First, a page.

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Europes capacity to act in Africa and in conflicts tested by Darfur mission
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    PARIS — Even before its troops got lost and came under fire this week in Sudan, Europe’s mission to protect some half-million uprooted people on the borders of conflict-torn Darfur had suffered an inauspicious start.
    European nations were slow to contribute troops to the force, with some wary of being dragged by France, the one-time colonial power in the region, into an ill-advised adventure in a dangerous, unstable part of Africa.
    Some African leaders were suspicious if not downright hostile to the idea of Europeans policing their backyard. Sudan, in particular, has long resisted international involvement in efforts to bring safety and peace to the people of Darfur, where fighting has killed more than 200,000 people and created 2.5 million refugees since 2003.
    It’s too early to tell whether contributing European nations are prepared to accept large numbers of casualties among their troops or an extended campaign in the region, as some experts warn. France, which is contributing the bulk of the force, has over the years grown used to seeing its forces sustain casualties in Africa. But other countries may not be so tolerant of troop losses or a long-term commitment.
    Europe’s military capabilities — in decline since the Cold War’s end and already stretched by Afghanistan and Iraq — struggled to meet the call for contributions to the force.
    Shortages of helicopters, vital for quickly flying peacekeepers over hostile terrain, contributed to months of delay, as did questions over how the European Union would pay for it all. Initial hopes the deployment would start last November proved wildly overoptimistic.
    Now that European boots are finally hitting African soil, the shooting Monday in Sudan of two French peacekeepers — wounding one and leaving the other missing — has shown the force could be headed for a tough time.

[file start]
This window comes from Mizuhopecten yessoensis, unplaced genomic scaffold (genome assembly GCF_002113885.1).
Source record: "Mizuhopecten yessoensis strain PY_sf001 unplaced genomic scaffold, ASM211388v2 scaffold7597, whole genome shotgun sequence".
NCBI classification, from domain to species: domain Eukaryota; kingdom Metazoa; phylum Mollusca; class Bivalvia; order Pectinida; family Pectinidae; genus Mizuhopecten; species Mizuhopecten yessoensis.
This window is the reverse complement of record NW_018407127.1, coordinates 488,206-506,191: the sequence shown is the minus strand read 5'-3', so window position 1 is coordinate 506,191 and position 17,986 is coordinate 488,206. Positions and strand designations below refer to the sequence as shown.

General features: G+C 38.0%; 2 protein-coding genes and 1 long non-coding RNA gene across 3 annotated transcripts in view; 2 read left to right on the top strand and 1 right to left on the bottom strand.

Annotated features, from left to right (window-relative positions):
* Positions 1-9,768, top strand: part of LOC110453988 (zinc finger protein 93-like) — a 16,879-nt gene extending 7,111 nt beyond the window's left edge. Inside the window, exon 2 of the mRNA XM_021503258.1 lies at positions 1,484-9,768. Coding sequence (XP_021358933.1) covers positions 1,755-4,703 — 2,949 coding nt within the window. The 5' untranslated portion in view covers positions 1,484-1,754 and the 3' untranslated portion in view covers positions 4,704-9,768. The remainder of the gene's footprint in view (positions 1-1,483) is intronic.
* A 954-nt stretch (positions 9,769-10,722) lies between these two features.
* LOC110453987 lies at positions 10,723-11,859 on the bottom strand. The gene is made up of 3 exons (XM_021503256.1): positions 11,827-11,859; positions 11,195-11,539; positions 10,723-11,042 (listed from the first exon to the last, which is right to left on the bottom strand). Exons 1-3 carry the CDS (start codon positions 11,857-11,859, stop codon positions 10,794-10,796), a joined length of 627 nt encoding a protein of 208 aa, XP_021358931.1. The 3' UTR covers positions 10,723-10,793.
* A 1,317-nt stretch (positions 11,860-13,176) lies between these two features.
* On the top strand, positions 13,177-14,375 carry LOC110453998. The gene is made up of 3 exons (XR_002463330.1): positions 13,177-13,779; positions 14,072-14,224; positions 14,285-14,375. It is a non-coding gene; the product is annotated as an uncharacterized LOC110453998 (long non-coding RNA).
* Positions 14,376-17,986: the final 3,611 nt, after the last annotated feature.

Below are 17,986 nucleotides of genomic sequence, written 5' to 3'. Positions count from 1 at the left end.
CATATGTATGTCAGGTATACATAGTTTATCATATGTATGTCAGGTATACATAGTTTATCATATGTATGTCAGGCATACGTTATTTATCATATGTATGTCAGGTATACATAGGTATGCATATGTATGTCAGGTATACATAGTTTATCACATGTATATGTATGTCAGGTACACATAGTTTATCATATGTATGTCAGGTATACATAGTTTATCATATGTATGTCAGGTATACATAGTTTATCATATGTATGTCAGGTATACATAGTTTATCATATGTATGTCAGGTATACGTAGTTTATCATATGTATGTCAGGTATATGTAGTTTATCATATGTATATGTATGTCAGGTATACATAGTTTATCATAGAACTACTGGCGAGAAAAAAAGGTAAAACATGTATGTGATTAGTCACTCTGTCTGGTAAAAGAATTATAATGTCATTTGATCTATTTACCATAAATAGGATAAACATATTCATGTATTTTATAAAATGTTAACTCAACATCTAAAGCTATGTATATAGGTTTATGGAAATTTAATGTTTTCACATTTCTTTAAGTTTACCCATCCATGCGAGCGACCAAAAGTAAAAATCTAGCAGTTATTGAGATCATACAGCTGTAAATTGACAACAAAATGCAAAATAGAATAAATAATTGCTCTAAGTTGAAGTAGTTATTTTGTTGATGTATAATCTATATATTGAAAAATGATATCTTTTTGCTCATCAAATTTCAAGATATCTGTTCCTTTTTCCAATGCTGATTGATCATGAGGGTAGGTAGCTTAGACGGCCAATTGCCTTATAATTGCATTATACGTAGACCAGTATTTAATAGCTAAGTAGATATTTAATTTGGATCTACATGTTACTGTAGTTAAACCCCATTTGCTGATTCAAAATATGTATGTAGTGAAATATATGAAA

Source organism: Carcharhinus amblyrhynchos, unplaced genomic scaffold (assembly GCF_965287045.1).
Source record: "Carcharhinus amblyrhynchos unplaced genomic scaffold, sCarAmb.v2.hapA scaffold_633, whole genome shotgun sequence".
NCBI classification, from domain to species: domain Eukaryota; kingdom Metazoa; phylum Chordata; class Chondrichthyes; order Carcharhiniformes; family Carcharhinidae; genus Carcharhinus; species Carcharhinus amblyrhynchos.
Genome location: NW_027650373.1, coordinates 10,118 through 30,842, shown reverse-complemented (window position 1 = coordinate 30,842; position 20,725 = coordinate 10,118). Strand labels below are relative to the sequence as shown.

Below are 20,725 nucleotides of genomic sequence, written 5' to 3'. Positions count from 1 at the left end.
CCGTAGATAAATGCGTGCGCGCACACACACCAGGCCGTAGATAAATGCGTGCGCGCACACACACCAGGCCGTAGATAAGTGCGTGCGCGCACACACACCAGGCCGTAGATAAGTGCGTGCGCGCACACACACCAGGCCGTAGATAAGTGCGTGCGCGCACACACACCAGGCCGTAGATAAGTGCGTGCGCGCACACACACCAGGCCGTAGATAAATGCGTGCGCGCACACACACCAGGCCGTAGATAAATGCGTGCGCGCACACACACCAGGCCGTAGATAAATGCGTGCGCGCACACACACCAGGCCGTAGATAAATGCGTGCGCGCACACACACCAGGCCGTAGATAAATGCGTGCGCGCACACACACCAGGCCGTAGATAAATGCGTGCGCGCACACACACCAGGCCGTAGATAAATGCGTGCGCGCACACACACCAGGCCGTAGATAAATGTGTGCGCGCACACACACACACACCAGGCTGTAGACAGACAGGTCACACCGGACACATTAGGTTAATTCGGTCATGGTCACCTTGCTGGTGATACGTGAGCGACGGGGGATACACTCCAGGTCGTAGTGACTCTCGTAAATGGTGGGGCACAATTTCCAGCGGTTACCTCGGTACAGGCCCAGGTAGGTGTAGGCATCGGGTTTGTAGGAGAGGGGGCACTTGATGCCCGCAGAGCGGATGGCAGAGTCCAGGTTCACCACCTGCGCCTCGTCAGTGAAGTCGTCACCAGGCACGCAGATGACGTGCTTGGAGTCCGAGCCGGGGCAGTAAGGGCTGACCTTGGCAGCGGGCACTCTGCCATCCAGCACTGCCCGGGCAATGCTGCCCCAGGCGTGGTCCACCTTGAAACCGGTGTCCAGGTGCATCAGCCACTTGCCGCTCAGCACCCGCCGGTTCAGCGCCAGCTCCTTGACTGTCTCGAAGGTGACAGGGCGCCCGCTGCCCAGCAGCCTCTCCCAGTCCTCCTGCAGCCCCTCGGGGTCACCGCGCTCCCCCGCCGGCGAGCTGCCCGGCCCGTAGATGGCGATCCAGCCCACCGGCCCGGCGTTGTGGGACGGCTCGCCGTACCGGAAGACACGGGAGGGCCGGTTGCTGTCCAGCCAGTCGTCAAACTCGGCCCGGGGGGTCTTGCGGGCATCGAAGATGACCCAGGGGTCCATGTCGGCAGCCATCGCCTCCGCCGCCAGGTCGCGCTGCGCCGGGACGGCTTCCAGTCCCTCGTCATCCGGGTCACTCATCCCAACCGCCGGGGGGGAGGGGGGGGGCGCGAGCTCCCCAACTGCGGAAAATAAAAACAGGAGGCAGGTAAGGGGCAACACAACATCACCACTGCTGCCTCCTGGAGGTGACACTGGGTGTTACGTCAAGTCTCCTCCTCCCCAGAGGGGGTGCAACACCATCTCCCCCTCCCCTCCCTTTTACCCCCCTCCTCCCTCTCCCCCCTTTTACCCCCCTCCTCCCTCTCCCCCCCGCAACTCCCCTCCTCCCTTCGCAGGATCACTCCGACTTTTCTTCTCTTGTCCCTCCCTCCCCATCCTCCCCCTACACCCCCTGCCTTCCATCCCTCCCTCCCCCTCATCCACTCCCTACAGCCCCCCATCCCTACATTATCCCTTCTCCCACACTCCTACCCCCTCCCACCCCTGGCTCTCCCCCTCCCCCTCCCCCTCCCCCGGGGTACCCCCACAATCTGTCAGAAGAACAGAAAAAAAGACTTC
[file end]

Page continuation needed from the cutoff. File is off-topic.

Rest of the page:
The French special forces troops in a jeep crossed inadvertently from Chad into Sudan, where they were fired upon at close range even after they identified themselves, said French Defense Minister Herve Morin. Other French troops later returned to the area to try to find the missing soldier; they were also fired on and fired back, Morin said.
    In the border zones where eastern Chad, the northern corner of Central African Republic and Sudan’s Darfur region meet, the European force, known as EUFOR, will be operating amid rebellions and rivalries, conflict and geopolitical intrigue. They will be trying to provide security for some half-million uprooted people forced to take shelter in more than 130 refugee camps, villages and makeshift sites, over an area larger than Britain.
    The force’s mission is not to secure the borders themselves, but to protect civilians, aid workers and U.N. personnel. So far, 14 countries have promised troops. A French diplomat said another two or three countries have also offered to take part.
    But the force’s neutrality has been called into question by the fact that, of the 3,800 planned troops, 2,100 are coming from France — West Africa’s one-time colonial overlord that still calls the shots there, raising African hackles, even though French President Nicolas Sarkozy has promised a less colonialist approach.
    France is the key supporter of Chadian President Idriss Deby. It helped Deby fight off rebels who swarmed on his capital in February. Some rebels have warned they regard EUFOR as nothing more than a French-tainted occupying force coming to prop up Deby.
    ‘‘EUFOR has a very difficult task mainly due to the high proportion of French troops in its ranks,’’ Daniela Kroslak, deputy Africa program director for the International Crisis Group, said in a telephone interview.
    That is just one of the complexities facing the force. Chad and France also accuse Sudan of arming anti-Deby rebels. Oil-rich Sudan is in turn backed by energy-hungry China. China is facing pressure internationally ahead of this summer’s Beijing Olympics to get Sudan to ease off on Darfur.
    An array of potential military, logistical and geopolitical traps lurk for the force’s Irish commander, Lt. Gen. Patrick Nash.
    There are also basic questions about whether Nash will have enough troops and equipment to get the job done, and whether the one-year timeframe for the mission is realistic. A Massachusetts Institute of Technology research paper in November suggested that closer to 12,500 EUFOR troops would be needed and that the current numbers seem ‘‘well below the required force size for the mission.’’
    The expected high financial cost of the mission could also become problematic if it drags on. Even though the force is being sent in the name of the entire 27-nation EU, costs fall unevenly on countries that send the most troops, said a French diplomat who spoke anonymously because he wasn’t authorized to speak publicly on the issue.
    ‘‘The more you contribute, the more you pay,’’ he said. ‘‘It’s very clear that a bundle of countries, including recently the Poles, tell us, ’We are going to take part, that is clear, but we have real worries.’’’

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